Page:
A New Partner in Iraq
It gives me great pleasure and excitement to announce that 350.org has a new partner in Iraq: the Iraqi Civil Society Solidarity Initiative (ICSSI). ICSSI is a platform to support Iraqi civil society through concrete actions, advocacy and campaigns. They are a valuable addition to our global network of friends and allies.
Along with civil society groups in Iran and Turkey, ICSSI has started a petition to pressure UNESCO to speed up the process to include the Iraqi Marshes as a World Heritage Site and to advocate against the construction of Illisu dam project which poses a great threat to communities around the Tigris river. In addition, they have written an open letter to the Austrian company Andritz which is part of the consortium building the dam, explaining the damaging effects of the dam on the environment and Iraqi livelihood and asking them to withdraw from the project. For a bit of background, read on:
The Ilisu Dam is the largest hydroelectric power plant planned by the Turkish government, and, if built, would impact the right to food and water of thousands of people in and around the planned reservoir as well as downstream. It also threatens approx. 400 km² of precious riverine ecosystems hosting numerous endangered species. The dam will completely or partially flood 199 villages and hundreds of historical sites, including the antique city of Hasankeyf, as well as the Mesopotamian Marshes in Iraq which are the homes of up to 78,000 people. Additionally, 30,000 nomads would suffer directly. All inhabited regions along the Tigris River would be affected seriously. Losses of flowing water by up to 50% will impact Iraq, where half of the population is dependant upon the Tigris river.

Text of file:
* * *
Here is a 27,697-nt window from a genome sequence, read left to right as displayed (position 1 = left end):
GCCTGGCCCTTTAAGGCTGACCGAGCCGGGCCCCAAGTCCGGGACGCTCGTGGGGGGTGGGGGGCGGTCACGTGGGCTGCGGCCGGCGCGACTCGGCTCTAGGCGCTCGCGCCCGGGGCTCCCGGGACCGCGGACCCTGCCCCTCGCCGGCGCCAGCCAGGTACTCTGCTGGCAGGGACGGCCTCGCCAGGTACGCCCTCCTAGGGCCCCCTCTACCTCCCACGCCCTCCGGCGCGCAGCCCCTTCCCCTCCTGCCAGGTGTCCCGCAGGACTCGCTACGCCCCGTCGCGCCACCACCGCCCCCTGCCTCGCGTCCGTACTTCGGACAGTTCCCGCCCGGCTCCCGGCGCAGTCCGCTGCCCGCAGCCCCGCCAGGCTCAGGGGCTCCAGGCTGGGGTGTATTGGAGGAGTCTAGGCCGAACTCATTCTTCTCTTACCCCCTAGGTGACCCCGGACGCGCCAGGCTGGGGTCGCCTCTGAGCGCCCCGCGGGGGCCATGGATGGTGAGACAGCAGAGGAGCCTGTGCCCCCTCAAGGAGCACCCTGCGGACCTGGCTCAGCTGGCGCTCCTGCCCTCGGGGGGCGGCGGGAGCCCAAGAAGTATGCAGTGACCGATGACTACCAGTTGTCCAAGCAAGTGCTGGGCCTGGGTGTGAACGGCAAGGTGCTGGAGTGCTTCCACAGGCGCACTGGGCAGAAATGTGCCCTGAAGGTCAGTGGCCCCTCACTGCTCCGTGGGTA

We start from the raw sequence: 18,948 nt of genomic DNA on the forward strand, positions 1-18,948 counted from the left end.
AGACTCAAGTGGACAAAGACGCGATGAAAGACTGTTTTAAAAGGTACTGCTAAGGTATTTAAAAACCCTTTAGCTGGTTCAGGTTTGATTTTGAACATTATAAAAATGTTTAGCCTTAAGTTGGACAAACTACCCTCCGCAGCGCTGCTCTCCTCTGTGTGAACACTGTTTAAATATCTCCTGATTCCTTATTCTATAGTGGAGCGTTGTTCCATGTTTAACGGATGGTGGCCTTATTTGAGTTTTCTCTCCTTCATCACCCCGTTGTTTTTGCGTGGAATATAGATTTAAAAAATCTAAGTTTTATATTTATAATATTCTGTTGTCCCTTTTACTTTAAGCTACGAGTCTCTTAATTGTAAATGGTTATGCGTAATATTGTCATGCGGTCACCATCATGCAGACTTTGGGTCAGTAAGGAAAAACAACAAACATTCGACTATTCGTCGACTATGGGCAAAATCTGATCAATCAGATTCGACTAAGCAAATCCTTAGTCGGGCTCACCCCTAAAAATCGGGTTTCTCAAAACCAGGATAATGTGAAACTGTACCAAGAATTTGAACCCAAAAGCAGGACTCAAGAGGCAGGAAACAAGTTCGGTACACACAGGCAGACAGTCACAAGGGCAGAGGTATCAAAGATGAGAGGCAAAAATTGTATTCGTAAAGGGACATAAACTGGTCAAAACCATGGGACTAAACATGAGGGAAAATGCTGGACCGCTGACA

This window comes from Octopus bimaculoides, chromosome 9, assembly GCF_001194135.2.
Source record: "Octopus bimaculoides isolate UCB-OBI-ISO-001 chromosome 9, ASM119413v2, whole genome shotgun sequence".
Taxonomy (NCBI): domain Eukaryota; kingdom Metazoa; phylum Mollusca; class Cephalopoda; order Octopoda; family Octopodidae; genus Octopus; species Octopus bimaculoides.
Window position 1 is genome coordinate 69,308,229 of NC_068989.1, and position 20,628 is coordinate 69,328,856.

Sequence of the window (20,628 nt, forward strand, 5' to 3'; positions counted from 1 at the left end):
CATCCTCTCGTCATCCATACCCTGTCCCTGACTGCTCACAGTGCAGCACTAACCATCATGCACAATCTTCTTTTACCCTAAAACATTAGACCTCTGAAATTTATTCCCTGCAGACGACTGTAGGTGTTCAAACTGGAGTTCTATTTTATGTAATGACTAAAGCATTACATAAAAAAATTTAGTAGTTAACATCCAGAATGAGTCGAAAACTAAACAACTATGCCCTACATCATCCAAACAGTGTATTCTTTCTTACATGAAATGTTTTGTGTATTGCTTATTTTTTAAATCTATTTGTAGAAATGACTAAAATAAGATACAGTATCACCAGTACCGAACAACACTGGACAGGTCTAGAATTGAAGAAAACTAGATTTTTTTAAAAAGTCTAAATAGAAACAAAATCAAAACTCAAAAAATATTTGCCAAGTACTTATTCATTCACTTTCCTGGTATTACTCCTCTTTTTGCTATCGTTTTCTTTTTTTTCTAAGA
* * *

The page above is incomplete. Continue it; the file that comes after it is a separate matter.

Considered one of the Arab region’s most vulnerable countries to climate change, Iraq faces a unique set of environmental challenges. And while this dam campaign might not be as directly related to our climate struggle as our current campaign to end fossil fuel subsidies, there are common threads here. Just like climate change, this Ilsu dam is a man-made undertaking which risks to tip the natural balance and impact people’s ability to survive in their homeland, as well as threaten to wipe out their cultural heritage. And big dams actually do contribute to climate change and carry a number of other climate-related issues along with them -- see here for more.
So welcome ICSSI to the 350 community and best of luck with the petition to call upon the UNESCO World Heritage Committee to take action against the construction of the Ilisu Dam.
More on the climate movement in Iraq to come.